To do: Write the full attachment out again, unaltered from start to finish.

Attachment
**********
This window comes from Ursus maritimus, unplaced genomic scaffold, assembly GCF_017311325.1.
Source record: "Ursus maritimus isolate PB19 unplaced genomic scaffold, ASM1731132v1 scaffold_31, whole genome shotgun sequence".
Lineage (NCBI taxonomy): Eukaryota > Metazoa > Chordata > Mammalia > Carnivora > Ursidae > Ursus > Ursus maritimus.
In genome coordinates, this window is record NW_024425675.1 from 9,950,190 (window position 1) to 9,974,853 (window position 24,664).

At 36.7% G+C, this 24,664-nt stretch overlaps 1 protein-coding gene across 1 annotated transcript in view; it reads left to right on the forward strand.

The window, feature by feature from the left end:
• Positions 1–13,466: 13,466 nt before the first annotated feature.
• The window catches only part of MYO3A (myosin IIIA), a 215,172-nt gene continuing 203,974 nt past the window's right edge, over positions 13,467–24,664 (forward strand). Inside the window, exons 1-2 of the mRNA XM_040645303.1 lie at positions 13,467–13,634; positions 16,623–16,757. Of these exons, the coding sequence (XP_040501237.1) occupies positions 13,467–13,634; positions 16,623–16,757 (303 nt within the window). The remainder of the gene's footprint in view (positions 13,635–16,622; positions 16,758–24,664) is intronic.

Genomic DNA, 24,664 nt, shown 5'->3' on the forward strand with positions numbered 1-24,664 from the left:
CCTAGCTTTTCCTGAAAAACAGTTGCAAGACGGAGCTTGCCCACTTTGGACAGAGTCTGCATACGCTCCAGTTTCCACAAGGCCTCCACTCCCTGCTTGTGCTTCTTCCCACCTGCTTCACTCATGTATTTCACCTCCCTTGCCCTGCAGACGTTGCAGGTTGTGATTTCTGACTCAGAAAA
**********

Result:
This window comes from Ursus maritimus, unplaced genomic scaffold, assembly GCF_017311325.1.
Source record: "Ursus maritimus isolate PB19 unplaced genomic scaffold, ASM1731132v1 scaffold_31, whole genome shotgun sequence".
Lineage (NCBI taxonomy): Eukaryota > Metazoa > Chordata > Mammalia > Carnivora > Ursidae > Ursus > Ursus maritimus.
In genome coordinates, this window is record NW_024425675.1 from 9,950,190 (window position 1) to 9,974,853 (window position 24,664).

At 36.7% G+C, this 24,664-nt stretch overlaps 1 protein-coding gene across 1 annotated transcript in view; it reads left to right on the forward strand.

The window, feature by feature from the left end:
• Positions 1–13,466: 13,466 nt before the first annotated feature.
• The window catches only part of MYO3A (myosin IIIA), a 215,172-nt gene continuing 203,974 nt past the window's right edge, over positions 13,467–24,664 (forward strand). Inside the window, exons 1-2 of the mRNA XM_040645303.1 lie at positions 13,467–13,634; positions 16,623–16,757. Of these exons, the coding sequence (XP_040501237.1) occupies positions 13,467–13,634; positions 16,623–16,757 (303 nt within the window). The remainder of the gene's footprint in view (positions 13,635–16,622; positions 16,758–24,664) is intronic.

Genomic DNA, 24,664 nt, shown 5'->3' on the forward strand with positions numbered 1-24,664 from the left:
CCTAGCTTTTCCTGAAAAACAGTTGCAAGACGGAGCTTGCCCACTTTGGACAGAGTCTGCATACGCTCCAGTTTCCACAAGGCCTCCACTCCCTGCTTGTGCTTCTTCCCACCTGCTTCACTCATGTATTTCACCTCCCTTGCCCTGCAGACGTTGCAGGTTGTGATTTCTGACTCAGAAAA